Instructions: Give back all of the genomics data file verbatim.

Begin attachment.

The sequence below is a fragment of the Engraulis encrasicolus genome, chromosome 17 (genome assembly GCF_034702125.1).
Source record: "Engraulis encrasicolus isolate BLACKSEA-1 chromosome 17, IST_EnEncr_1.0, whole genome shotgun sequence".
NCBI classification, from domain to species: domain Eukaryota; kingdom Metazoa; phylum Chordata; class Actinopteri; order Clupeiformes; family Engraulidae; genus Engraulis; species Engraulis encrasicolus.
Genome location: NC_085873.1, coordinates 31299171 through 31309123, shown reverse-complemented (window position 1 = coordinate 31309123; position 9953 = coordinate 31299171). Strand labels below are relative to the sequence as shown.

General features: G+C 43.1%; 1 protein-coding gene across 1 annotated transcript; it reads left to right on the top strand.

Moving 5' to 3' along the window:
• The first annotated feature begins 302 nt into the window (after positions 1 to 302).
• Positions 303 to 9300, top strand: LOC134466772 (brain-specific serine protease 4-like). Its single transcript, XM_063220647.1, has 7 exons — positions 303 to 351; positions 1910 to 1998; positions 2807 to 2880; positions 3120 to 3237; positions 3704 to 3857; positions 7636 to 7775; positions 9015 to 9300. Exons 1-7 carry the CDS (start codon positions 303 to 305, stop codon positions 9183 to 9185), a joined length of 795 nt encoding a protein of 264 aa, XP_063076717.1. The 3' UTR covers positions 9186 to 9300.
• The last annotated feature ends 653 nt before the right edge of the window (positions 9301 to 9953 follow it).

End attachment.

The sequence below is a fragment of the Engraulis encrasicolus genome, chromosome 17 (genome assembly GCF_034702125.1).
Source record: "Engraulis encrasicolus isolate BLACKSEA-1 chromosome 17, IST_EnEncr_1.0, whole genome shotgun sequence".
NCBI classification, from domain to species: domain Eukaryota; kingdom Metazoa; phylum Chordata; class Actinopteri; order Clupeiformes; family Engraulidae; genus Engraulis; species Engraulis encrasicolus.
Genome location: NC_085873.1, coordinates 31299171 through 31309123, shown reverse-complemented (window position 1 = coordinate 31309123; position 9953 = coordinate 31299171). Strand labels below are relative to the sequence as shown.

General features: G+C 43.1%; 1 protein-coding gene across 1 annotated transcript; it reads left to right on the top strand.

Moving 5' to 3' along the window:
• The first annotated feature begins 302 nt into the window (after positions 1 to 302).
• Positions 303 to 9300, top strand: LOC134466772 (brain-specific serine protease 4-like). Its single transcript, XM_063220647.1, has 7 exons — positions 303 to 351; positions 1910 to 1998; positions 2807 to 2880; positions 3120 to 3237; positions 3704 to 3857; positions 7636 to 7775; positions 9015 to 9300. Exons 1-7 carry the CDS (start codon positions 303 to 305, stop codon positions 9183 to 9185), a joined length of 795 nt encoding a protein of 264 aa, XP_063076717.1. The 3' UTR covers positions 9186 to 9300.
• The last annotated feature ends 653 nt before the right edge of the window (positions 9301 to 9953 follow it).